Well, folks. A new threat is upon us. Scammers are using the Coronavirus crisis to take advantage of panicked citizens. This is not uncommon, especially when it comes to finances. This frenzy has created a growing number of concerns regarding the financial health of the American economy. While we wait for solid answers regarding stimulus checks, unemployment, health insurance, and test availability, scammers are having a field day. Do not be fooled by the latest scams that are going around.
If you receive any texts, calls, or emails claiming to have additional information about the arrival of these checks are likely fraudulent. These are commonly referred to as phishing scams. These types of scammers use tricks to try and get you to give them your personal information. As of now, the only two secure resources for providing your information are through the TurboTax stimulus registration system and the IRS free file option. You only need to take action and fill one of these out if you have not already filed for taxes for the 2018 and/or 2019 tax year. These registrations are only for non-filers who still need to supply the government with updated direct deposit and updated mailing information. Anyone who claims to have “early access” to this money is not to be trusted. To get official updates and further information, visit the IRS page on economic impact payments. You can also read more about stimulus checks in our article, How To Get Your $1200 Stimulus Check Faster
If you do find yourself being contacted by a potential scammer, you should report the instance immediately to the Federal Trade Commission (FTC). The FTC has come out with a “scam bingo card” in order to assist those who may be targets for scammers.
As a rule of thumb, you should never donate money through cash, wire transfers, or gift cards. If you would like to donate, make sure you do your due diligence and research the charity you wish to donate to. The Association of State Charity Officials offers a list of states and their dedicated charity regulators who can verify specific questions regarding the legitimacy of an organization. In addition, the BBB Wise Giving Alliance, Charity Navigator, CharityWatch, and GuideStar offer reports and ratings on verified sources. For more information on donating wisely, visit the Federal Trade Commission (FTC) website.
Vaccinations and Medical Supplies
There are currently no proven cures or treatments to prevent COVID-19. Any offers you receive are very unlikely to be reliable. Unless you have spoken directly to your doctor or a medical professional that has diagnosed your case, you should not trust any links from sources you do not know. The FTC has reported over 7,800 coronavirus related complaints. The majority of these grievances are in reference to fake, overpriced, and ineffective medical treatment and equipment. As desperation grows, so does consumer vulnerability. Doctors and hospitals have even fallen prey to these scams.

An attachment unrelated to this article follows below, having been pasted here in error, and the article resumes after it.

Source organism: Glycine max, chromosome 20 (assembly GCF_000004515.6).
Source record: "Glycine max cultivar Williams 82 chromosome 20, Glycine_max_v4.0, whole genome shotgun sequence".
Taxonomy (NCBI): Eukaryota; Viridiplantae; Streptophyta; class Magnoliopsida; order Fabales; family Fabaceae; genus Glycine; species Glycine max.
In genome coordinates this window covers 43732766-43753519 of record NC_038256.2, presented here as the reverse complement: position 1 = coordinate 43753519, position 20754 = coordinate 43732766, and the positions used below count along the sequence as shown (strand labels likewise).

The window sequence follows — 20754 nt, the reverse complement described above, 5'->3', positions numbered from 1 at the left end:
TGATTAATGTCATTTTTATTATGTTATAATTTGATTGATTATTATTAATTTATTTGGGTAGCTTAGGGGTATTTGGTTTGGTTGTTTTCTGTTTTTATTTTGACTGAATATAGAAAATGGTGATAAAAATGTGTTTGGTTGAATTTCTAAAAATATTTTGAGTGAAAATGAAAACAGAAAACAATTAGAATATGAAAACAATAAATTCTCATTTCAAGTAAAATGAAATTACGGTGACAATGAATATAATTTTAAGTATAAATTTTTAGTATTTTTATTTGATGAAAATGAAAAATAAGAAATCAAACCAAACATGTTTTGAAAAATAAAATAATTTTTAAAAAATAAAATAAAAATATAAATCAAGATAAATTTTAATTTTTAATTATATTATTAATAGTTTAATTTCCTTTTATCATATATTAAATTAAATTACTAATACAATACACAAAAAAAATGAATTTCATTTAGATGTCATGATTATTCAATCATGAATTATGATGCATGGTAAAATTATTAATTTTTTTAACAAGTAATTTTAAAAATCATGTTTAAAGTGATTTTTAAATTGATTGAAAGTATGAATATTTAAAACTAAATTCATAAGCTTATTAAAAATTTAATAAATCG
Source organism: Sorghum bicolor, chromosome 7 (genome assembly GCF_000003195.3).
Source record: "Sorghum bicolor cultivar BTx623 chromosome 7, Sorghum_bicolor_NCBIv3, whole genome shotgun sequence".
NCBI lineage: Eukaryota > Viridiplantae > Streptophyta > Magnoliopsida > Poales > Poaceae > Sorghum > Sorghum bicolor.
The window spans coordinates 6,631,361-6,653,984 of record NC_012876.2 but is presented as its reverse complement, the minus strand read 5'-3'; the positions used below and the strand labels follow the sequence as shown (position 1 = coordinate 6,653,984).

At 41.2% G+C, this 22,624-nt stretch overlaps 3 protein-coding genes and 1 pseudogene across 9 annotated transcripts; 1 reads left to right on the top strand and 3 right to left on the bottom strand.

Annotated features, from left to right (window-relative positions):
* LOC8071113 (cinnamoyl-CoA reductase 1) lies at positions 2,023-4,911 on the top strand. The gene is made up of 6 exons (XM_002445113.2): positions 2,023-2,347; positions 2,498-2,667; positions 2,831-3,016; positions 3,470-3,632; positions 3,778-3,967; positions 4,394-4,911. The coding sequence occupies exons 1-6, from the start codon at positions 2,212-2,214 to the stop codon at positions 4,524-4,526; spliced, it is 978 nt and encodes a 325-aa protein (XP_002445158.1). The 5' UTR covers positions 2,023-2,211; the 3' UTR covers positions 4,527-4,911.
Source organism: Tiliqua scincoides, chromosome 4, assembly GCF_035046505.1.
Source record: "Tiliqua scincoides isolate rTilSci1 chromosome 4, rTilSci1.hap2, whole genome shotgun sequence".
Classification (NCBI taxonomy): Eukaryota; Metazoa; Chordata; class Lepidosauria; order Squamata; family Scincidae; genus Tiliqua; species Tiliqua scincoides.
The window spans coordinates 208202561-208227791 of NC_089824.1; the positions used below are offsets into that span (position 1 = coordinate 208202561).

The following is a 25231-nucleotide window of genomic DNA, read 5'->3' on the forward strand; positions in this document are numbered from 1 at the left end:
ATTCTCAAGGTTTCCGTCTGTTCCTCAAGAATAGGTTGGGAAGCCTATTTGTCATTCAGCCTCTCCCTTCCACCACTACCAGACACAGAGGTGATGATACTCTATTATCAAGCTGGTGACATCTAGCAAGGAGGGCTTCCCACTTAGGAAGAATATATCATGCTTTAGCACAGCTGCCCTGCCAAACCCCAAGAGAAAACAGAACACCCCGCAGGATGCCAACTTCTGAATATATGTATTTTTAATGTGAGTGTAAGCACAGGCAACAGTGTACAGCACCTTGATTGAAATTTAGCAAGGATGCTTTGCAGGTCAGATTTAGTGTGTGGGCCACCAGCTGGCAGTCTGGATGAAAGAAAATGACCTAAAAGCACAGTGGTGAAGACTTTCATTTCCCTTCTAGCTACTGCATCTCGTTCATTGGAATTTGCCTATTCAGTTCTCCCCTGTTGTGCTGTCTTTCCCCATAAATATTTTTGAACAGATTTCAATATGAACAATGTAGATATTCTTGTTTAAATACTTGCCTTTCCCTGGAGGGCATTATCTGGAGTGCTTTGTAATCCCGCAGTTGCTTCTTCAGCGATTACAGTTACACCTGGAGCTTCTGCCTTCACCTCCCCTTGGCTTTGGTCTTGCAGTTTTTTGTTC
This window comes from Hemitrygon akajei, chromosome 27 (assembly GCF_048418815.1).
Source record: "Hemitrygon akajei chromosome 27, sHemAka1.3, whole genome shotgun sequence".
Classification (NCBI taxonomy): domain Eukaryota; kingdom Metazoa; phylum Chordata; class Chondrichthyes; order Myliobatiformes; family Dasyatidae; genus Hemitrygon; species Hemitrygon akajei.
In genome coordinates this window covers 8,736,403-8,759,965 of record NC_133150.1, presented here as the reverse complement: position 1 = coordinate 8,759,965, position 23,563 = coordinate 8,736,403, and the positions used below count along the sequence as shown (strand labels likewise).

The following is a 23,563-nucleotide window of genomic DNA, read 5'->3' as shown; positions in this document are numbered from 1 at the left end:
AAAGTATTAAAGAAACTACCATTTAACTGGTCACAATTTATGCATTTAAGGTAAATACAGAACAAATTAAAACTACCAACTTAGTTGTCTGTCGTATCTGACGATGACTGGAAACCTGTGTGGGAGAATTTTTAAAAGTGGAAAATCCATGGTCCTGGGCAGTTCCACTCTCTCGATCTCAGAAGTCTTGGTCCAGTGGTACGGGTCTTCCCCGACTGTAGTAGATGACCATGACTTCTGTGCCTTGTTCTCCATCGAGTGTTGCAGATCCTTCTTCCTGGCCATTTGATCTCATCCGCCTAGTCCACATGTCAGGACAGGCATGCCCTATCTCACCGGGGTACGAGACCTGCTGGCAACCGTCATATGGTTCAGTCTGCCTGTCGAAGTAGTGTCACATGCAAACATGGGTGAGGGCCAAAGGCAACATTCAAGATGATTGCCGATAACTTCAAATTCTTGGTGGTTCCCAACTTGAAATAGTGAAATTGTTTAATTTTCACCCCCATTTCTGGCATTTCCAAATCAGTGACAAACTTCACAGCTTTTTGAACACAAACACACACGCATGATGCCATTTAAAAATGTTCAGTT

Someday hopefully soon, we will have easier access to tests, and one day even a cure and a vaccine, but that day is not one that we will see in the near future.
If you have lost your health insurance, or don’t have health insurance, you may be fresh bait for coronavirus scams. Any salesperson who calls or emails you stating that they are licensed by the ERISA are 100% phony. All insurance companies are licensed in their state of businesses and ERISA is a federal organization. Insurance is not required by law and if you receive a call or an email saying anything along the lines of that you should immediately hang up and/or delete the email. In order to make sure that the company you are looking into is licensed by your state, reference this state-by-state list of insurance commissioners. You also can use the insurance fraud scam alerts page for a list of schemes to watch out for.
Precautions You Can Take To Avoid Coronavirus Scams
While there is no foolproof method of identifying a well-versed scammer, there are steps you can take to protect yourself. The U.S. Attorneys Office urges Americans to do their homework and take the following precautionary measures in order to shield themselves from known and emerging scams.
Useful Tips to Help Identify Scammers
While there is no foolproof method of identifying a well-versed scammer, there are steps you can take to protect yourself. The U.S. Attorneys Office urges Americans to do their homework and review the following useful tips and precautionary measures in order to shield themselves from known coronavirus scams that are actively going around.